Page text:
This article first appeared in The Press as 'Not so handsome prints with royal stories to tell' on 30 June 2015
Sir Joseph Kinsey (1852-1936) bequeathed his collection of prints to the Robert McDougall Art Gallery and to the Canterbury Museum.
Although these works generally lack the glamour - and certainly the colour - of oil paintings, they all have a decent story to tell.
Researching that story, especially from New Zealand, has always been difficult. Over the last 20 years, the internet has made it a lot easier. Google's ability to search by image, combined with the fact that there are now millions of museum collections and books for Google to work with, has brought us closer to understanding several works from Kinsey's gift.
This print, for example, turns out to be the frontispiece for the 1771 edition of Fables amusantes by John Perrin. French born Perrin moved to Ireland and became an itinerant tutor of the French language and a prolific writer of books for learners of French. Fables amusantes was his own re-writing of the fables of Æsop and La Fontaine, written in very simple French, with explanatory notes and a glossary.
It went through numerous editions and was still in print as late as 1870.
However, the frontispiece has nothing to do with the content of the book, but instead makes reference to the dedication. This is made in typically florid language to George, Prince of Wales, the later George IV (1762-1830). It concludes: "May your Royal Highness live to imitate the character of your royal father, in all those virtues that shine so conspicuous in him!" The frontispiece serves therefore to illustrate the elaborate dedication: George, Prince of Wales and his brother Frederick, Duke of York, are escorted by a figure representing Peace (with olive branch) towards a triumphal arch, where a woman with dividers prepares to measure them against their glorious father.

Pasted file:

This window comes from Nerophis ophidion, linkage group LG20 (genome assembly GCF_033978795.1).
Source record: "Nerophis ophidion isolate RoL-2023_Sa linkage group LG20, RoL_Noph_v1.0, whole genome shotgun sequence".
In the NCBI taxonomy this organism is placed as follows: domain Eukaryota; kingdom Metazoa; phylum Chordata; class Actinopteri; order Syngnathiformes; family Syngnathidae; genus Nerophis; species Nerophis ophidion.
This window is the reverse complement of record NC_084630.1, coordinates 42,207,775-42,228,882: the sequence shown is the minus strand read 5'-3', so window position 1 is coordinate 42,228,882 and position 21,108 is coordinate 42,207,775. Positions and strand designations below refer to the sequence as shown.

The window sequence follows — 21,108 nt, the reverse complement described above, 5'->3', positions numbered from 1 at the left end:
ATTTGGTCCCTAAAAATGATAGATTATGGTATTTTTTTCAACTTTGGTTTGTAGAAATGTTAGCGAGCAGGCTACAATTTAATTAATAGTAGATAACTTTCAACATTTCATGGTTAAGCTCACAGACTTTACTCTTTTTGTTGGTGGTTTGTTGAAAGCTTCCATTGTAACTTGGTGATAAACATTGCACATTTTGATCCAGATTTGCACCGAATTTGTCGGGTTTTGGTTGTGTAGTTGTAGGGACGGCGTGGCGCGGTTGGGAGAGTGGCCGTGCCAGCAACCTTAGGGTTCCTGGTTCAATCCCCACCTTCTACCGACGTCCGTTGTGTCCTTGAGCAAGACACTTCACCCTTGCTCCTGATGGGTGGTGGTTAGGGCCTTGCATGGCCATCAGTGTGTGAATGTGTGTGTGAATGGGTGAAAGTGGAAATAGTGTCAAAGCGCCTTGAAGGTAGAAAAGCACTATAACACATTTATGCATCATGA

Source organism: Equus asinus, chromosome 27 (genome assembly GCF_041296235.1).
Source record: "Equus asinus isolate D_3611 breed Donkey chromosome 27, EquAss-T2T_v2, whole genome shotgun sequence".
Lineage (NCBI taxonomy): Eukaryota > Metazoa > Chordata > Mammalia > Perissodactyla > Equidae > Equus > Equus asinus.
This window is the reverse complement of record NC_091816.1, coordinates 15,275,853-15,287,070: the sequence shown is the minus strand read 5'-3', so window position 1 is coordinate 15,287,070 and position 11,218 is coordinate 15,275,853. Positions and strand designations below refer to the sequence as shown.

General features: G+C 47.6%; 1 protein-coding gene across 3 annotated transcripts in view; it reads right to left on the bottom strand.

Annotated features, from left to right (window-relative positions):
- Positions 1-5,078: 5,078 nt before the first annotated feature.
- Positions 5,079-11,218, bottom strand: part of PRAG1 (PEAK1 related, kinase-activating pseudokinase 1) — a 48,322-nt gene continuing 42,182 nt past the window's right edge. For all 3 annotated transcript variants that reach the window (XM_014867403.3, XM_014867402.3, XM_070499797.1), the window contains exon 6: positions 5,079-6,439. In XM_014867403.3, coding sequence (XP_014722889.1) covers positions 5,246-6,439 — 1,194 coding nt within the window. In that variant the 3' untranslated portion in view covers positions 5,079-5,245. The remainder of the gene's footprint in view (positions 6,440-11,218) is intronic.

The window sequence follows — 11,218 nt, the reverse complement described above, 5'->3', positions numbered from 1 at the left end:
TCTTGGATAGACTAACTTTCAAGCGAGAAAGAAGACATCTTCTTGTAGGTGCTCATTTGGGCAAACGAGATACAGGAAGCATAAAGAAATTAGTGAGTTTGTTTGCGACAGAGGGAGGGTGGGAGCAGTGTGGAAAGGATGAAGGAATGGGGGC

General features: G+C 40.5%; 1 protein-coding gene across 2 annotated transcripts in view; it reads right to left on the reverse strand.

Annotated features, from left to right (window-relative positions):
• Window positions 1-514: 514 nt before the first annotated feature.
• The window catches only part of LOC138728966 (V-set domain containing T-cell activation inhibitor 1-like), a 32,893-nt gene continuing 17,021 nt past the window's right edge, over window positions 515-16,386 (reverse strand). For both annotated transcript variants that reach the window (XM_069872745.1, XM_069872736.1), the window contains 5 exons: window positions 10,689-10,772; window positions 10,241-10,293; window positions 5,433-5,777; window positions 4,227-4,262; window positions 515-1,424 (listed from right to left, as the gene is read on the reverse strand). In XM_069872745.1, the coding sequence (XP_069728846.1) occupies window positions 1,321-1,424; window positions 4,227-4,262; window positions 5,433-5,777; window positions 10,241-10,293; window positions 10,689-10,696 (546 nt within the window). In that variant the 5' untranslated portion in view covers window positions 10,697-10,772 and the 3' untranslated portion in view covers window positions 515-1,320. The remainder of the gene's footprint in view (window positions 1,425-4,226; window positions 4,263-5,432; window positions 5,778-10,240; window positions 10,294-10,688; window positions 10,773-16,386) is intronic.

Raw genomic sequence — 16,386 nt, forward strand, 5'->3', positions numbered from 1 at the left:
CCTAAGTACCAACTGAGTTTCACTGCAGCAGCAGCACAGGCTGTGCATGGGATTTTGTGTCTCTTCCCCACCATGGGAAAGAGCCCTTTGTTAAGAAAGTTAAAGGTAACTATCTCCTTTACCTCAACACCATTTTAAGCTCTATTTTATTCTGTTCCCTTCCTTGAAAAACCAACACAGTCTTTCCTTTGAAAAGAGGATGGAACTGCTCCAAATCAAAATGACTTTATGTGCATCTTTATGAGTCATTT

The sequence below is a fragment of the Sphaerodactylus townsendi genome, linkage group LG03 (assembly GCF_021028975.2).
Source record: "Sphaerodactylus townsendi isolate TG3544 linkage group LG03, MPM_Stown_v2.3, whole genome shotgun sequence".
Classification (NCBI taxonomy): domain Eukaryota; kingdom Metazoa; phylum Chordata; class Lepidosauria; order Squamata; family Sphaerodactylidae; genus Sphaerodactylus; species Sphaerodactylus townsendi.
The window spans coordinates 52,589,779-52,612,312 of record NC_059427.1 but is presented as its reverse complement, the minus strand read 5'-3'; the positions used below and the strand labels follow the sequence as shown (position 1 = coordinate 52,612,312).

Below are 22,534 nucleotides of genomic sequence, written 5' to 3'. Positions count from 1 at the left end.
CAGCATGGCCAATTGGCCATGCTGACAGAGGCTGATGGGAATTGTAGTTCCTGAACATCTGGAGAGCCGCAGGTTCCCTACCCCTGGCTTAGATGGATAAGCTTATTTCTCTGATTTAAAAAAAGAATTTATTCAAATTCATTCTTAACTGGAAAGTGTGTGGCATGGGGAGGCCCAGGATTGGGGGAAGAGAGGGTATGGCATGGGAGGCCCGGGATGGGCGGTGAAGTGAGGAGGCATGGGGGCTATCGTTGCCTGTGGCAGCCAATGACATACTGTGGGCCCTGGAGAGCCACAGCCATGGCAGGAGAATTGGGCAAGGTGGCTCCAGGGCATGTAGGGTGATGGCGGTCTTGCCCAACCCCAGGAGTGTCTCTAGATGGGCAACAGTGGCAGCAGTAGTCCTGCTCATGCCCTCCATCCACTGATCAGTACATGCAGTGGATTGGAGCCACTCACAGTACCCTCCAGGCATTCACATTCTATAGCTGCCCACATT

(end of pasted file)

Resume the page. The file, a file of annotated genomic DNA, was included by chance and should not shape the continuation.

Father Time (with beard, wings and scythe) inscribes the name, George, on a pedestal where eagles have nested.
In 1771 when the book was first published, the Prince of Wales would have been about 11 years old and the Duke of York (later famous in a song for having gone up and down hills) was about 8.
Their father, George III, had yet to suffer the humiliation of the loss of the American colonies while the triumphs of the Seven Years War (1756-63) would still have been a recent memory. We assume the pedestal will one day bear a statue of either King George the father whose exploits are known, or Prince George the son who may, or may not, measure up to his father.
Tobias Miller, the engraver of this little tableau, was born Tobias Müller in Nuremberg and came to England with his better-known brother Johann Sebastian Muller, later John Miller, in the mid 1740s.
There are many known examples of Tobias Miller's architectural engravings. Nobody is going to pretend this is a great work of art, but it effectively transforms a flamboyant dedication into a single image. An image which Google was able to recognise and match against other copies held in other libraries and museums.